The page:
The serpent and the rainbow is a Wes Craven classic that unfortunately doesn’t get the same level of recognition as his other images. Craven presents a mature and spooky take on zombies and approaches the idea from a Haitian voodoo perspective. There is a real story here with how “living zombies” are created and the movie effectively harnesses that fear. It’s an underrated Craven movie and also features a great performance by Bill Pullman.
Pontypool explores a zombie apocalypse through radio
Pontypool is a Canadian film that looks at a world overrun by zombies, but finds a fascinating angle to explore the crisis. Pontypool takes place in a small local radio station trying to survive and report on this chaos, albeit from their altered perspective. The “less is more” nature of the film goes a long way and even makes the zombies scarier. That being said, the film’s final act goes off the rails and mixes things up in a way that doesn’t really help, but the premise is still strong.
[REC] Not only remains one of the best zombie movies ever made, but one of the most effective examples of how to do the kind of footage found right. An ordinary apartment complex appears to be experiencing a zombie infestation, all explored innocently thanks to a handheld video. Everything here feels real, including glimpses of the government’s response towards the end of the film. It’s a very scary look at how scandals can be swept under the rug.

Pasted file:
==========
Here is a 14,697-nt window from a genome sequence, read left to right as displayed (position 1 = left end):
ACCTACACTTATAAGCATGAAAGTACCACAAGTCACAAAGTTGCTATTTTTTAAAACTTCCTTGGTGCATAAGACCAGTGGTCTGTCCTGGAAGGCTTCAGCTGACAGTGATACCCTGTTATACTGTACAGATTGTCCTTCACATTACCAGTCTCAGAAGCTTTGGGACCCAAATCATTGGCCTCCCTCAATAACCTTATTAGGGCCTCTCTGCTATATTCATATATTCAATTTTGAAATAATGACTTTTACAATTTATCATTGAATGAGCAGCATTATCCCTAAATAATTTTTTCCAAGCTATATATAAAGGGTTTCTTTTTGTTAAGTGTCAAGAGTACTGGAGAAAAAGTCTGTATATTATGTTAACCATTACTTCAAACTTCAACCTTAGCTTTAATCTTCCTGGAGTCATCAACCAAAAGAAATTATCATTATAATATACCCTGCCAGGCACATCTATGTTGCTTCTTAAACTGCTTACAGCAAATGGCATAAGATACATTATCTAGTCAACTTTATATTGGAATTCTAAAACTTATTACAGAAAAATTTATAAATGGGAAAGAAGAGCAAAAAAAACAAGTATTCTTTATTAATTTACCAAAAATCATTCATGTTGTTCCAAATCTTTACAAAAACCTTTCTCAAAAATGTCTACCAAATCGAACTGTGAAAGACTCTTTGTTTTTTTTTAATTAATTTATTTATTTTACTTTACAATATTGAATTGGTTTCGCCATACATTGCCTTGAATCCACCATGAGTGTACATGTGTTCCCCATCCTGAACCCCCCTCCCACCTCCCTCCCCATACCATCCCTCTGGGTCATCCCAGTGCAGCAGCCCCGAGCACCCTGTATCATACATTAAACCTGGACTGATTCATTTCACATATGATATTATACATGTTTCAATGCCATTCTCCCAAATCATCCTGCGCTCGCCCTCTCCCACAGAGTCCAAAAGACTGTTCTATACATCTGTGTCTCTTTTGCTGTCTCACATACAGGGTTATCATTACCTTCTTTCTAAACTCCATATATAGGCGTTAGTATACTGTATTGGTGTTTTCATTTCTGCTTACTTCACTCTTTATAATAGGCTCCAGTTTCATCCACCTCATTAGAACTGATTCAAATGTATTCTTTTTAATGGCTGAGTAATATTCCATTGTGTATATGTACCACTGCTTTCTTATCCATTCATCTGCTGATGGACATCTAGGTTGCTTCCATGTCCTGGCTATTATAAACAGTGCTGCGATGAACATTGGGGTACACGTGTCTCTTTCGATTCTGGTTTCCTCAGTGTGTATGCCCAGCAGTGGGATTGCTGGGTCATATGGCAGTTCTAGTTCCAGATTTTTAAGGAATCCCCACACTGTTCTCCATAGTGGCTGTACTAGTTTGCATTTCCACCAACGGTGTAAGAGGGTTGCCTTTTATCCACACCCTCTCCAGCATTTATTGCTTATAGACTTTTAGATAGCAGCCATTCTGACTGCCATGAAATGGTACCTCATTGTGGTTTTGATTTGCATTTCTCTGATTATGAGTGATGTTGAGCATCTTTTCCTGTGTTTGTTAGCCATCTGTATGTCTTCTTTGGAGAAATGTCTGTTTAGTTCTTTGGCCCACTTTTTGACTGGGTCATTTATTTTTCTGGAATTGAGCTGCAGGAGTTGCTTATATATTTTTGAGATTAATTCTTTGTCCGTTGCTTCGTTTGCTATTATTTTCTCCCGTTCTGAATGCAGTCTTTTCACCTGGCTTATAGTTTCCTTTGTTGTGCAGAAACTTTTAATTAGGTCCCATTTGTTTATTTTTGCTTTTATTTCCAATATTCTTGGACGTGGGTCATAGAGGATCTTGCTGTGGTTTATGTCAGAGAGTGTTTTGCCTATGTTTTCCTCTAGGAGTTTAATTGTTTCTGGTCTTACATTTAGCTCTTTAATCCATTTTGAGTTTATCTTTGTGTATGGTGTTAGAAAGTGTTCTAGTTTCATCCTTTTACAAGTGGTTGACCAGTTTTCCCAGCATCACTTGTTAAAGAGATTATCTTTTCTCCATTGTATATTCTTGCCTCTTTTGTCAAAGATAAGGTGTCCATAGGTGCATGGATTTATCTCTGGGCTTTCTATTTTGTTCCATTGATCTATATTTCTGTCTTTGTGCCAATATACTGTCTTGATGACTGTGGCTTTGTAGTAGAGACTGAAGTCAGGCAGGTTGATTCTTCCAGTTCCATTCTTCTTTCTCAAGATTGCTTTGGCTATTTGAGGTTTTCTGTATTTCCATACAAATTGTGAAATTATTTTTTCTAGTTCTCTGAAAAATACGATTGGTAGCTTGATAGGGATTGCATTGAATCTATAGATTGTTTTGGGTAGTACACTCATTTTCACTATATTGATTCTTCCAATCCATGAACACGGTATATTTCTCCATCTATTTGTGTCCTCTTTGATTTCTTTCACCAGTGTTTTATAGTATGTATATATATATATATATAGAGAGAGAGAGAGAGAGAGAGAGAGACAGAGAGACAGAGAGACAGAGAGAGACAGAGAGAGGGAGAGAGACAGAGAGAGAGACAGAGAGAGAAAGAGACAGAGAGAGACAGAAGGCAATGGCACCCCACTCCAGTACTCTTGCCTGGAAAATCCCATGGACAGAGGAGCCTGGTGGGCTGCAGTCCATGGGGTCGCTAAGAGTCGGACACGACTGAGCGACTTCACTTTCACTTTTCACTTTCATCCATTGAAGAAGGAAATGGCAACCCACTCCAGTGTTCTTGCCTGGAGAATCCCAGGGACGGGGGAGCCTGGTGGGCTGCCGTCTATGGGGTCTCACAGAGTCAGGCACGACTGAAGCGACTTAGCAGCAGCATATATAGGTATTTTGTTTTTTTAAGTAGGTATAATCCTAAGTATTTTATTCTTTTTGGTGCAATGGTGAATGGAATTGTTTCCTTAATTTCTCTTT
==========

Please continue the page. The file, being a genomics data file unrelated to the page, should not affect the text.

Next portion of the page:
28 days later, a brutal, raw look at the infection
Danny Boyle is a fantastic filmmaker and he brings his expert style to 28 days later with one of the scariest zombie movies ever made. The idea that a monkey infected with a “rabies virus” is a credible boost for the zombie outbreak, but the film really sells the idea of fear and isolation when Cillian Murphy’s Jim wanders through. a sorry London. The attacks, the responses and the way the government is getting involved all seem real, to an uncomfortable degree.